Helvecio Ratton (70), a Brazilian film director who was a socialist activist in his youth, fled his country’s military regime to study economics in Chile in 1970, when extreme socialist leader Salvador Allende was in power, only to have to go into hiding and escape after the USA funded Pinochet’s coup three years later.
He says: ‘The main cause of the protests is social inequity. Chile has developed its economy by privileging one sector and neglecting the rest.
‘The constitution was formed under Pinochet. Pensions are the same, or are getting worse. It’s led to elderly people committing suicide.
‘The demonstrations we are seeing now are not about rises in the cost of the metro. The truth is, this is something that has been building over many years’.
A Chilean commission recording human rights abuses affirms that General Pinochet was responsible for the deaths of 3,065 Chileans, and in excess of 40,000 people were tortured under his regime.
On life today, Andres Gonzalez (42), a Chilean teacher, says: ‘The pensions are not enough to survive on. People are dying on public hospital waiting lists. There is a huge gulf between private and public education.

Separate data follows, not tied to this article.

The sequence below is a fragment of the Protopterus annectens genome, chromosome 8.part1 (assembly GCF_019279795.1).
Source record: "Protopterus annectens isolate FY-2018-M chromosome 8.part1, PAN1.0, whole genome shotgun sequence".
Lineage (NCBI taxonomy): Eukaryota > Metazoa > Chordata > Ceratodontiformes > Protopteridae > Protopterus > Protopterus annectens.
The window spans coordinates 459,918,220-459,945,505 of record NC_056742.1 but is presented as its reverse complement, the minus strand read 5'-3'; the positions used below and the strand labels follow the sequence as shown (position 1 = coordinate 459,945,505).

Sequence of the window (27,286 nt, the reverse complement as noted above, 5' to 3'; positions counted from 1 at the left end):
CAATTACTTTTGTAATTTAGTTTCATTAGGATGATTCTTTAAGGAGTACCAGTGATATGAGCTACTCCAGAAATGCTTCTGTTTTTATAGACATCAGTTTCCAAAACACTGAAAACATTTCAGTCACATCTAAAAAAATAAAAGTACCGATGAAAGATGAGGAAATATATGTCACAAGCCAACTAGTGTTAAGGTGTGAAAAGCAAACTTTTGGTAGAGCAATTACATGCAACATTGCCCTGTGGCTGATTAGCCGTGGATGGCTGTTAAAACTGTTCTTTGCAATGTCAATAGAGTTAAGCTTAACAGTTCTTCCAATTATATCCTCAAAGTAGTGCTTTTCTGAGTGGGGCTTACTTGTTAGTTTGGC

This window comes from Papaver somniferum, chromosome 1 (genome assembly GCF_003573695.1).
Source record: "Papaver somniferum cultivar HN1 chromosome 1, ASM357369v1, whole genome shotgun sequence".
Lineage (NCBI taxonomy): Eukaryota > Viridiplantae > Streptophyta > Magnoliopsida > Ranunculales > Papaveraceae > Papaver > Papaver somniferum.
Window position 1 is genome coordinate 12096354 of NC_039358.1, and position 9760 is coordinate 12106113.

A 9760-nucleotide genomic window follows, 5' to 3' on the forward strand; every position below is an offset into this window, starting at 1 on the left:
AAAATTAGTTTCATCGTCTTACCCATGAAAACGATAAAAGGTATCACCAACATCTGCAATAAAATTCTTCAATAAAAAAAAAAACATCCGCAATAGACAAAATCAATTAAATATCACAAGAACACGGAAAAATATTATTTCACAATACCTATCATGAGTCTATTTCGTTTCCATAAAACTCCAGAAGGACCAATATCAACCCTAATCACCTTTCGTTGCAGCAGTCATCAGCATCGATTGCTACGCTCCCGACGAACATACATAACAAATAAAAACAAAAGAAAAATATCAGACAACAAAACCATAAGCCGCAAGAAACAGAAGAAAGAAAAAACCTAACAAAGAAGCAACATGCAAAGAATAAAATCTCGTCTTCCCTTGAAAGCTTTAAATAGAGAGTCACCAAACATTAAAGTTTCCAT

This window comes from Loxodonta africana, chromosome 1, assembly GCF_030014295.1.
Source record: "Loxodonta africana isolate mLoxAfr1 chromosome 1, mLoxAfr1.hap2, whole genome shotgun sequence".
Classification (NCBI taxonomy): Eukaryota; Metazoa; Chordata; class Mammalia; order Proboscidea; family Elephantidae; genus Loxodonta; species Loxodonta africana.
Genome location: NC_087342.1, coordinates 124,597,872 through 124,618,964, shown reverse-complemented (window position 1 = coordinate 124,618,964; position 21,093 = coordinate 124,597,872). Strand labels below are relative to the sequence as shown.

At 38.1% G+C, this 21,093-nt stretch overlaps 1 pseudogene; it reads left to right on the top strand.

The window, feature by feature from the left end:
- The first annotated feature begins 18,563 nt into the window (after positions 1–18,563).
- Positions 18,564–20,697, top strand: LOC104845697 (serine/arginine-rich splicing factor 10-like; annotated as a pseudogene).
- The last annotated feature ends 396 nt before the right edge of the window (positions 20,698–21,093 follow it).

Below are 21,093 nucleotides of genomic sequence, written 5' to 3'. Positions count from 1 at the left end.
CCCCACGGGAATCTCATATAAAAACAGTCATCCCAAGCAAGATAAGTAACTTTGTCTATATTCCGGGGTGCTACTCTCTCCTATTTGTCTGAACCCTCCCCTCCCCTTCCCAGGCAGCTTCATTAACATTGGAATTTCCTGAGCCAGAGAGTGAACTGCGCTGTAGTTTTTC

‘Piñera said before the protests that Chile was an oasis of peace and tranquility. Then he said we were at war with the protesters.
‘After the metro price-rise our transport minister said, whoever wants to save should get up early. We have people in their late seventies rising for work at the crack of dawn and getting home late, and they still don’t make enough to survive.
‘Millionaire fraudsters get fines while the poor get jailed for their crimes. Buying an apartment has become impossible for most of society.
‘We’ve had 30 years of extreme capitalism that has brought material benefits for some. But now we are seeing the system’s weaknesses’.
Driving me to the airport before I depart Santiago, my Uber driver Victor reflects on the current situation.
‘How can people survive on a pension of $100,000 Chilean pesos ($200) when their rent is $180,000 Chilean pesos ($360)?
‘I could not survive just on Uber. I work eight hours a day. I have apartments that I rent out. That’s how I survive.
‘People who live off Uber need to work 15 hours a day’.
As we are now into the new year, many Chileans have begun taking their holidays, 15 allocated days a year (one extra day is awarded after 13 years’ loyalty to a company).
‘If it starts again in March, we have a problem that will go on for a long time,’ Victor says sheepishly.
On board my flight, the engines start and we fly up and out of the smog, out of the unrest, away from the violence and protests and over the snow-capped Andes.
The Chileans say that the rise in metro fares was the drop of water that over-spilled the glass.
It is clear from my short visit that the people have had enough. They do not want violence, but they do want justice.
What can you do to make that thick rough a little smoother, President Piñera?
Written in December 2019.